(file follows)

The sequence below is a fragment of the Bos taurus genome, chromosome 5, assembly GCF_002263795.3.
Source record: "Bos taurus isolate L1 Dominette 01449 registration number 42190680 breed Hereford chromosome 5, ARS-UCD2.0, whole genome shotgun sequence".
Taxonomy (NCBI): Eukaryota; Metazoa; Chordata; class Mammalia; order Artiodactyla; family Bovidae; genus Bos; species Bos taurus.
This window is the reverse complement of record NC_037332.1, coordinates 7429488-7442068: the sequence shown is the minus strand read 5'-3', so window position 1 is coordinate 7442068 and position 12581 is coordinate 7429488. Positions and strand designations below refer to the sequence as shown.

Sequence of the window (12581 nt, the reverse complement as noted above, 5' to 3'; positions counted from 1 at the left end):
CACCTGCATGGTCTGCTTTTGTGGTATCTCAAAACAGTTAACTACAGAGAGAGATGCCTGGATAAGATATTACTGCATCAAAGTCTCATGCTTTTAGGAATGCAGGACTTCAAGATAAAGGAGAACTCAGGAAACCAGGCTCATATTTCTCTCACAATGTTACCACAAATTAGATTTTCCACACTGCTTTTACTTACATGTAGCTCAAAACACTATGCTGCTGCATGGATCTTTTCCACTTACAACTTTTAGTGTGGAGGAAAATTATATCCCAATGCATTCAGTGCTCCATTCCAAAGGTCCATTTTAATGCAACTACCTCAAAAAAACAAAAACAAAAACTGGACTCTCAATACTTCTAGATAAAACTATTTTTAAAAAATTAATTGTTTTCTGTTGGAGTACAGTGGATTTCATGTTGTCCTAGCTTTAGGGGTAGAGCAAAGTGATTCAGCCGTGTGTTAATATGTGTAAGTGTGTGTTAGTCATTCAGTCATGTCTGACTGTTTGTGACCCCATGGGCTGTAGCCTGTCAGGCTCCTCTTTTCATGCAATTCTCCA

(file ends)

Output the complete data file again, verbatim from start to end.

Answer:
The sequence below is a fragment of the Bos taurus genome, chromosome 5, assembly GCF_002263795.3.
Source record: "Bos taurus isolate L1 Dominette 01449 registration number 42190680 breed Hereford chromosome 5, ARS-UCD2.0, whole genome shotgun sequence".
Taxonomy (NCBI): Eukaryota; Metazoa; Chordata; class Mammalia; order Artiodactyla; family Bovidae; genus Bos; species Bos taurus.
This window is the reverse complement of record NC_037332.1, coordinates 7429488-7442068: the sequence shown is the minus strand read 5'-3', so window position 1 is coordinate 7442068 and position 12581 is coordinate 7429488. Positions and strand designations below refer to the sequence as shown.

Sequence of the window (12581 nt, the reverse complement as noted above, 5' to 3'; positions counted from 1 at the left end):
CACCTGCATGGTCTGCTTTTGTGGTATCTCAAAACAGTTAACTACAGAGAGAGATGCCTGGATAAGATATTACTGCATCAAAGTCTCATGCTTTTAGGAATGCAGGACTTCAAGATAAAGGAGAACTCAGGAAACCAGGCTCATATTTCTCTCACAATGTTACCACAAATTAGATTTTCCACACTGCTTTTACTTACATGTAGCTCAAAACACTATGCTGCTGCATGGATCTTTTCCACTTACAACTTTTAGTGTGGAGGAAAATTATATCCCAATGCATTCAGTGCTCCATTCCAAAGGTCCATTTTAATGCAACTACCTCAAAAAAACAAAAACAAAAACTGGACTCTCAATACTTCTAGATAAAACTATTTTTAAAAAATTAATTGTTTTCTGTTGGAGTACAGTGGATTTCATGTTGTCCTAGCTTTAGGGGTAGAGCAAAGTGATTCAGCCGTGTGTTAATATGTGTAAGTGTGTGTTAGTCATTCAGTCATGTCTGACTGTTTGTGACCCCATGGGCTGTAGCCTGTCAGGCTCCTCTTTTCATGCAATTCTCCA